The team and South African President lift the Webb Ellis Cup at the Rugby World Cup 2019 at International Stadium Yokohama on November 02, 2019 in Tokyo, Japan. (Photo: VCG)
The 2019 Rugby World Cup has been revolutionary in many sense. The biggest showpiece event in World Rugby traveled to the Asian continent for the first time in its history and reached a new high when a black South African captain held the coveted Webb Ellis Trophy after the final match at the Yokohama Stadium on Saturday night.
A memorable 'Invictus' hat-trick
The Springboks are now on par with All Blacks, having won their third title. But this particular win is historic for the rainbow nation and its scarred apartheid past, with Siyamthanda Kolisi, a black captain leading the team. The team's triumph in Japan saw Nelson Mandela's post-apartheid dream that started with the 'Invictus' moment at Ellis Park in 1995 come full circle. It was anti-apartheid icon 'Madiba' who gave the clarion call to his fellow blacks to shed their inhibitions against the "white men's sport" and back the Pienaar-led Boks at a time when his country was gradually emerging as a rainbow nation after overcoming decades of racial segregation and discrimination. There was the only black player, Chester Williams, in that extraordinary batch of 95 but the whole 'Rainbow nation' stood together under Mandela's inspiring leadership to rally behind that first Rugby World Cup-winning South African team.
Sadly, Williams, the sole black face of the Rainbow nation during the 1995 Rugby World Cup, passed away just a couple of weeks before the Springboks launched their campaign at this year's World Cup. However, six weeks later, a 'mixed' Springboks side, led by a black captain, accomplished the title triumph, powered by two match-winning tries in the phenomenal finale, scored by one black player, Makazole Mapimpi, and another a colored Cheslin Kolbe, displaying a perfect manifestation of the "Rainbow Nation," once envisaged by the first black President of South Africa Nelson Mandela.
A rags-to-riches story
Kolisi, whose 50th test for the Boks brought home the terrific third Webb Ellis Trophy triumph with the team motto of "Stronger Together," is the ultimate face and soul of the "Rainbow Nation" that is still struggling to come together as one. Interestingly, the captain extraordinaire was born to teenage parents in an underprivileged black family on June 16, 1991, just a day before the landmark vote at the South African parliament to repeal the legal framework of Apartheid and begin the process that would eventually abolish Apartheid. He was raised in the poor township of Zwide in Port Elizabeth on the southern tip of South Africa where his parents struggled every day to make ends meet. Rugby came to the impoverished childhood of Kolisi when he was just seven years old and opened a new horizon for the boy, who could not even get a full square meal a day at that time. The rest, as they say, is history.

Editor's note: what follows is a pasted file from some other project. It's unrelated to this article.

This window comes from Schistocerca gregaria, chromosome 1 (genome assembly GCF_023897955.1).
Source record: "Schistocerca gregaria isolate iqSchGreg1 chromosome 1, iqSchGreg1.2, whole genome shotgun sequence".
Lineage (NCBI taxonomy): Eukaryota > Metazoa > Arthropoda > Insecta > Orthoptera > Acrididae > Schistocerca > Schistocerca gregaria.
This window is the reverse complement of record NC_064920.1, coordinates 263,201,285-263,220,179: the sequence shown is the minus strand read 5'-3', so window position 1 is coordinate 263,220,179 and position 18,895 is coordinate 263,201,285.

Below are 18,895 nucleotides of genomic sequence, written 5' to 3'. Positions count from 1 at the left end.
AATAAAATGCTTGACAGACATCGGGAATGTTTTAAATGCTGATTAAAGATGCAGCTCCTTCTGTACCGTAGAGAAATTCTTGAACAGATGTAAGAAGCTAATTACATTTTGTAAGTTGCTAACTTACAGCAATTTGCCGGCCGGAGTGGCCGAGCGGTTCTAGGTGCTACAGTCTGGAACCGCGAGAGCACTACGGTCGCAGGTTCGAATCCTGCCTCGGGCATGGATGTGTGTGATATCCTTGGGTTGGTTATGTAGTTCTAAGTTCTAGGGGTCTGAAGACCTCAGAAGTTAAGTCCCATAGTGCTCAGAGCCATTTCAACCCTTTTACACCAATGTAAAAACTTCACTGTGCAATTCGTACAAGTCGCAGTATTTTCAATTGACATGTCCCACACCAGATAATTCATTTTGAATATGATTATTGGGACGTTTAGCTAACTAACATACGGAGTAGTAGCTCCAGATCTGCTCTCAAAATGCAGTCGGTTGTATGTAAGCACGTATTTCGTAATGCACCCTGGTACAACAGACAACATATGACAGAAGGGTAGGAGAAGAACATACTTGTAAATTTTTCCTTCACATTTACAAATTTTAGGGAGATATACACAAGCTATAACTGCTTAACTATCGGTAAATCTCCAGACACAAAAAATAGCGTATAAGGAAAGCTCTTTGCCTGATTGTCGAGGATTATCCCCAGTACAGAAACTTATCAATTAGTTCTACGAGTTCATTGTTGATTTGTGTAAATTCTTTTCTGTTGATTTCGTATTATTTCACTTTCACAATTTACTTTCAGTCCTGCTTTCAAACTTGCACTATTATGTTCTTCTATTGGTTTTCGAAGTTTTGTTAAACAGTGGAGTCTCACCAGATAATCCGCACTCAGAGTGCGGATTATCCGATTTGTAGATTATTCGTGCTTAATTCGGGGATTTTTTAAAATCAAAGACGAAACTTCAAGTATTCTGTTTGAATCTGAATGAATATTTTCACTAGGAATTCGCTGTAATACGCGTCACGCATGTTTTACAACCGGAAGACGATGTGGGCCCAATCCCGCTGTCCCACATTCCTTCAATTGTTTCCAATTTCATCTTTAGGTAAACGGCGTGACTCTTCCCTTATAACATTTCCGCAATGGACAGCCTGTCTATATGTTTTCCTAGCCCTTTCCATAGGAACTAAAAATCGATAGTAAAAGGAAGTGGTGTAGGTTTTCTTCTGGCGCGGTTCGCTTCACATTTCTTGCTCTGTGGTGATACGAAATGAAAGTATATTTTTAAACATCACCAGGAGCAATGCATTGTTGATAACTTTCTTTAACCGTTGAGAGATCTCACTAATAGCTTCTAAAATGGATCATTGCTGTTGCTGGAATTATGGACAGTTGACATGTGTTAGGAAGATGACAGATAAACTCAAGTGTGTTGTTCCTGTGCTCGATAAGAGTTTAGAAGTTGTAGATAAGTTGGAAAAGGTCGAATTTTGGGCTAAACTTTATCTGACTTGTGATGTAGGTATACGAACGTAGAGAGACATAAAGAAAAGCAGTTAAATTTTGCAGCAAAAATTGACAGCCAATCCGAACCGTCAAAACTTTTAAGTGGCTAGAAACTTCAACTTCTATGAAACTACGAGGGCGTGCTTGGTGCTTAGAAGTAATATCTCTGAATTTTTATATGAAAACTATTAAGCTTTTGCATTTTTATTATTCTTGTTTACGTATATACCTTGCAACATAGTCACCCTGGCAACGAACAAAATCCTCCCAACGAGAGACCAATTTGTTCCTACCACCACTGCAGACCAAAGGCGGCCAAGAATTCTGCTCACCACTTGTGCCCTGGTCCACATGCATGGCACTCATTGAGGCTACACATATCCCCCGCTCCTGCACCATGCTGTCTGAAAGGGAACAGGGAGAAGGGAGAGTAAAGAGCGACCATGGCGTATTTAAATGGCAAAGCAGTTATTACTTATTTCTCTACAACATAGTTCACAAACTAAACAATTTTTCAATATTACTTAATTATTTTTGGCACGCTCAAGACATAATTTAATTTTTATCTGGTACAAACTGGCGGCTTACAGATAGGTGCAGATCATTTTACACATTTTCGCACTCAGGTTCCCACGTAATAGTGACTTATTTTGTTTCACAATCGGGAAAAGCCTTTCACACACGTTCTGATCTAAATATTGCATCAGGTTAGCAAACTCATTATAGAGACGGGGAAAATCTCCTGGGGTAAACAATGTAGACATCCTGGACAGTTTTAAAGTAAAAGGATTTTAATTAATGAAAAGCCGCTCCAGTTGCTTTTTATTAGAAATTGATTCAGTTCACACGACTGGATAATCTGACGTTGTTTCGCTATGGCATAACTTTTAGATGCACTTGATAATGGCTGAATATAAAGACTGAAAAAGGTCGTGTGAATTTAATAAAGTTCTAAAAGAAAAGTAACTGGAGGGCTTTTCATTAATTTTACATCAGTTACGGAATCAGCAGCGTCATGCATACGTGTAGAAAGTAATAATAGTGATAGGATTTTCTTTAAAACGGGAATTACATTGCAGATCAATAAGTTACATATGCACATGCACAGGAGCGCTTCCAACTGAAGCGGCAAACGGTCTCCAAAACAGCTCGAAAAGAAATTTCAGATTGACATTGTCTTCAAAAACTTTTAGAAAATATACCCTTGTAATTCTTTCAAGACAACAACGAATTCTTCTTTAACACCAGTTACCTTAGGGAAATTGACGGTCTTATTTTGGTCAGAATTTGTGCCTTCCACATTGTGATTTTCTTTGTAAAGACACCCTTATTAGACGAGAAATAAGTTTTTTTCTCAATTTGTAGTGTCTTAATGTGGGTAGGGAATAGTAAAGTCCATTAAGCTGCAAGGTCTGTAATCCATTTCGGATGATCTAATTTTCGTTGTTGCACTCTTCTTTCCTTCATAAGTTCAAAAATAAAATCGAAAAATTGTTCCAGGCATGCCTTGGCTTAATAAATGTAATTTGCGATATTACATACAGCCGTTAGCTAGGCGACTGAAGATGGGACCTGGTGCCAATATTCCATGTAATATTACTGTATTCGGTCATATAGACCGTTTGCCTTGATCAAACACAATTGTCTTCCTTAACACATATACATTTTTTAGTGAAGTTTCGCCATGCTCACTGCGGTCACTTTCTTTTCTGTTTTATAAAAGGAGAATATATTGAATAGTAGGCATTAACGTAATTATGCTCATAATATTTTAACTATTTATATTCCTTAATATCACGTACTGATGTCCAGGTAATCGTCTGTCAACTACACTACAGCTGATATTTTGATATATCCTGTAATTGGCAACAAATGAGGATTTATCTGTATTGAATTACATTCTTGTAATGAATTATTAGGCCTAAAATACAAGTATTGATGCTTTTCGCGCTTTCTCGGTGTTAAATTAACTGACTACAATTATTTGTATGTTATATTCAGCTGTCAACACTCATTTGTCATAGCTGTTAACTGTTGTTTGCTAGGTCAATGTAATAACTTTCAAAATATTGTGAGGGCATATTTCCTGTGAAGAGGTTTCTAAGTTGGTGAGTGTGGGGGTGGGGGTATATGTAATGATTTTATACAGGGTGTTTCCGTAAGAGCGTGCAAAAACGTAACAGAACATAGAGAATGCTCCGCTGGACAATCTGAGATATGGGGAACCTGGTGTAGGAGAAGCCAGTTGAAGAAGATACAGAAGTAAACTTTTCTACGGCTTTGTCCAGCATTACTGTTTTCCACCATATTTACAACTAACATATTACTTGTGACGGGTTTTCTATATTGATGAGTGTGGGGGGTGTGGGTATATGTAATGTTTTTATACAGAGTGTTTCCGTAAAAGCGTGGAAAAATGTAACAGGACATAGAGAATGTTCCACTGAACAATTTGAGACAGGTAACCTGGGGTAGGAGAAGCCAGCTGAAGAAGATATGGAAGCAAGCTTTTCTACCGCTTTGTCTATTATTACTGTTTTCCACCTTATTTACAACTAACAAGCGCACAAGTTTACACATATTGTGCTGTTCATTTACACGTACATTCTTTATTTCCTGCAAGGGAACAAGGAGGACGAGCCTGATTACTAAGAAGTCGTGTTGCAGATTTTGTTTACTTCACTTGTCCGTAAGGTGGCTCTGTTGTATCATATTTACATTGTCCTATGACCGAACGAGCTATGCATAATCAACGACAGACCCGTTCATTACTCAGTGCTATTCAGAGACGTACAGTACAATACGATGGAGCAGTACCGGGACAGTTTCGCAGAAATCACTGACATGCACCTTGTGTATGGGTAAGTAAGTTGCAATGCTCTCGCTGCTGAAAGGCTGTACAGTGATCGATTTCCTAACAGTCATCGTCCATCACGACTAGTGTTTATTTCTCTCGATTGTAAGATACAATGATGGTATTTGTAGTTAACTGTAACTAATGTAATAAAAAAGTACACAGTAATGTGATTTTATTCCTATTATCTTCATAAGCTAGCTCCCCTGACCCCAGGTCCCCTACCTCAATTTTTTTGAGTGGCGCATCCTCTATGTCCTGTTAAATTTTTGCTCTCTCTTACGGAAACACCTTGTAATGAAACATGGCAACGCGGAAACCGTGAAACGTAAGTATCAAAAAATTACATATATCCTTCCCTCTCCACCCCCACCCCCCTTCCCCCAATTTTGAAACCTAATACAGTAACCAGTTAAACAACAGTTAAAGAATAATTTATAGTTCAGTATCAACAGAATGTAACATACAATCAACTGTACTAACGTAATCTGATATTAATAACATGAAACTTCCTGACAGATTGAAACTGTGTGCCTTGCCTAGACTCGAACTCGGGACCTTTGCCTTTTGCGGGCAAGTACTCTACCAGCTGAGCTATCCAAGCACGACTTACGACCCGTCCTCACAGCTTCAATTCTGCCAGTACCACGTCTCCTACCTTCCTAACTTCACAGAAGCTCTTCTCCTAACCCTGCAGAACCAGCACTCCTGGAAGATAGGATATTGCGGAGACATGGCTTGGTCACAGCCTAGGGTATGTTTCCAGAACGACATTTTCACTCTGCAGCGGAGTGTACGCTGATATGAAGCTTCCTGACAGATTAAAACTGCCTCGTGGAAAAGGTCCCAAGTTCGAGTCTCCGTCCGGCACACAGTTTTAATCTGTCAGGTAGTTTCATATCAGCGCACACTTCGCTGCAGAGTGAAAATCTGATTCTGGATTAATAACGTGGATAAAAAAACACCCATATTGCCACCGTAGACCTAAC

In 2007, when another South African colored icon Bryan Habana's record-equalling eight tries helped their white captain Smit lift the Webb Ellis Trophy for the second time, a young, rugby-loving Kolisi watched the finals at a pub since his widowed father couldn't afford a television set at home.
Twelve years later, Kolisi, scripting an incredible rags-to-riches fairytale in his personal life, not only won the Webb Ellis Trophy as the first-ever black captain but also marked his father's first-ever foreign travel to Yokohama as a proud Fezakele Kolisi watched his son make history from the stands.
"We have so many problems in our country, but to have a team like this… You know, we come from different backgrounds, different races, and we came together with one goal, and we wanted to achieve it. I really hope that we have done that for South Africa, to show that we can pull together if we want and achieve something," an elated Kolisi proudly remarked at the post-match presentation ceremony after winning the biggest silverware in his life.
In a post-match speech that would be considered as the most powerful one in world sports for years, a statesman-like Kolisi added: "I have never seen South Africa like this. We were playing for the people back home. We can achieve anything if we work together as one."
New dawn for a "Rainbow Nation"
Incidentally, the South African victory came at a time when the country has been grappling with a spate of recent xenophobic violence and vandalism.
Kolisi's mentor and Springboks coach Rassie Erasmus, who not only spotted his raw talent early on but also appointed him as the first black captain in 128 years of Springboks' existence, described the significance of his side's win: "In South Africa (pressure) is not having a job, (or) having a close relative who is murdered. Rugby should not create pressure, it should create hope. We have a privilege, not a burden."
“…and no matter what political or religious difference for those 80 minutes, you agree when you usually disagree. That is our privilege, and that was the way we tackled it,” the man in the hot seat aptly described the Boks' triumph.
The incredible success story of Kolisi & his boys was appropriately commemorated by the Nelson Mandela Foundation, the organization that was once founded by the peace icon himself to promote his vision of freedom and equality for all, as they stated: "Nelson Mandela was a firm believer in the power of sport to unite people. Today stands as a great example of what we are able to achieve when we stand together, united in our diversity.”